In this format, I’m fine avoiding the Atlantic because it’s going to be a crapshoot picking the winner. I’d rather take a stab at the softer Metro.
To gain leverage, we’re going to fade the highest-owned players, and parlay your own team’s success with the failures of others.
Here’s a real example of leverage: The gap between Minnesota’s chances to win the Cup and Colorado’s is much smaller than the ownership between Makar and Kirill Kaprizov. So if you’re taking Kaprizov, you’re gaining leverage.
If you take Minnesota, you’re banking on the Wild beating the Blues, then beating the Avalanche, which would effectively eliminate any entries who went heavy on the Avs (which is pretty much everyone).
You don’t want to take the worst teams just to do it, so don’t feel like you need to load up on Nashville and Washington. You often want to take the least popular teams and players that have a chance.
4. Find High-Usage Players & Lines
The best part about rostering Connor McDavid is that he never comes off the ice on the powerplay. If Edmonton scores at 5 on 4, he’s probably involved.
But the flaw in Edmonton’s setup is that he and Leon Draisaitl don’t play together at 5 on 5. You’re eliminating some of your upside if you pair those two because their performance isn’t as correlated as it could be.
Boston and Colorado have typically played their best players together at even strength and the powerplay, though that’s changed a bit in recent months due to injuries. Calgary’s top line played together in most situations, while Minnesota’s got a lot of time together, too.
5. Add Goalies to Your Stack
If your pool features goalies, you’ll want to pair your tender with your offense. When your offense is scoring, it means your goalie is winning, and advancing so he can win more games.
The Boston or Carolina goalies and Minnesota goalies would be the most interesting plays for me in goalie pools.
6. My Team
Hopefully points 1-5 were compelling enough that you now trust my line of thinking, even if you don’t trust me. Which is fair.
Again, this is a big pool. You may not have to get so contrarian in yours if it’s 20 entries.
In any pool, it probably makes sense to fade Colorado. In smaller pools, I think Calgary while going contrarian in the Eastern Conference is a fine option. Or if you want to go Florida in the East, take a team like Minnesota in the West.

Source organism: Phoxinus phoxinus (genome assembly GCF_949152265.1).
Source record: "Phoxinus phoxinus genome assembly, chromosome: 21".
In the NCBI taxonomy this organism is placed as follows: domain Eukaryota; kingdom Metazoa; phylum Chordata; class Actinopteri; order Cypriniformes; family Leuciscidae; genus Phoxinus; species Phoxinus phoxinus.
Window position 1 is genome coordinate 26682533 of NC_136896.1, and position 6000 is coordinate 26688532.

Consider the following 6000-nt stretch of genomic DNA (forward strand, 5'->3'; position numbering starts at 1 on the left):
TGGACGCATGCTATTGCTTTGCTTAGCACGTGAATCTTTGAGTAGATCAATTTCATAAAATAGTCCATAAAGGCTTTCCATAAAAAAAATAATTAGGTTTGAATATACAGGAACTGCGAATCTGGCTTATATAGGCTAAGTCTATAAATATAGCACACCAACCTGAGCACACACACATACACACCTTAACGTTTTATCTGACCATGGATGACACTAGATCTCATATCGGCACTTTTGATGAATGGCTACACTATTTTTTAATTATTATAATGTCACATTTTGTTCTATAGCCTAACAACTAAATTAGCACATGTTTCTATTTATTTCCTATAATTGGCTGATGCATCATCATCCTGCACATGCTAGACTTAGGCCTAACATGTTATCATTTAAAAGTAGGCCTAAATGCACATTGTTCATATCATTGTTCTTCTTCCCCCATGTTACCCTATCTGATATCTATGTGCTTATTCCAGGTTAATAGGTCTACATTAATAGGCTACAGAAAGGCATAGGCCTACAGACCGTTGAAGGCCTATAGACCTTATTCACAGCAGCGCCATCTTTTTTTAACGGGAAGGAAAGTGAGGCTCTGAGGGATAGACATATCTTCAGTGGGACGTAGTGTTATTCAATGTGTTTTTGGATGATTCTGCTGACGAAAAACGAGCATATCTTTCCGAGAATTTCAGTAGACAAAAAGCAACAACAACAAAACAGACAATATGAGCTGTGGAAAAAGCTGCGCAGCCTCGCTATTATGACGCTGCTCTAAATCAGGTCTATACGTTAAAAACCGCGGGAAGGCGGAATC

Here are the guys I’m using in MoneyPuck’s pool.
- Forward 1: Brad Marchand (BOS)
- Forward 2: Patrice Bergeron (BOS)
- Forward 3: David Pastrnak (BOS)
- Defenseman 1: Charlie McAvoy (BOS)
- Defenseman 2: Mackenzie Weegar (FLA)
I chose between Carolina and Boston here. I don’t want to try to flip a three-way coin to decide who will emerge from the much-tougher Atlantic Division — the winner of Boston-Carolina should be favored in the second round against the Rangers or Penguins and have a good shot to get to the ECF.
I did want to pivot off Boston for a second defenseman, since there’s not a second one with much scoring upside. Florida’s Aaron Ekblad and Tampa’s Victor Hedman are absurdly high owned, per MoneyPuck’s own data, so I went with Florida’s second option in Mackenzie Weegar.
I didn’t want anyone in the Metro, since that player would max out at two series if Boston wins that portion of the bracket.
- Forward 1: Kirill Kaprizov (MIN)
- Forward 2: Ryan Hartman (MIN)
- Forward 3: Mats Zuccarello (MIN)
- Defenseman 1: Jared Spurgeon (MIN)
- Defenseman 2: Noah Hanifin (CGY)
My heart and wallet lies with Calgary this postseason thanks to colleague Michael Leboff’s preseason premonition, but I’m going ultra-contrarian with the Wild in this pool.
I also considered St. Louis. If you’re going contrarian, either of these teams will work. My entire strategy hinges on Colorado getting upset by one of these two teams in the second round to eliminate so much of the pool, so it just comes down to if you like Minnesota or St. Louis better. If Colorado wins, you’re toast anyway.
Public models love the Wild, including MoneyPuck’s, which makes the Wild the third-favorite to win the Cup. I’m not that bullish, but I believe the gap between them and Colorado is smaller than people believe. Minnesota can roll four lines, and the first one is pretty darn good. They’ll have the best player in Kaprizov in their opening series.
Zuccarello is banged up but the team is optimistic he’ll be ready for the postseason.
Like in the East, I pivoted off the last defenseman, opting for Calgary’s Hanifin. I didn’t want to take anyone who would face Minnesota in the first or second round. Hanifin sees powerplay time and can score.
Good luck! And remember, don’t be afraid to finish last. I probably will after nearly winning last year.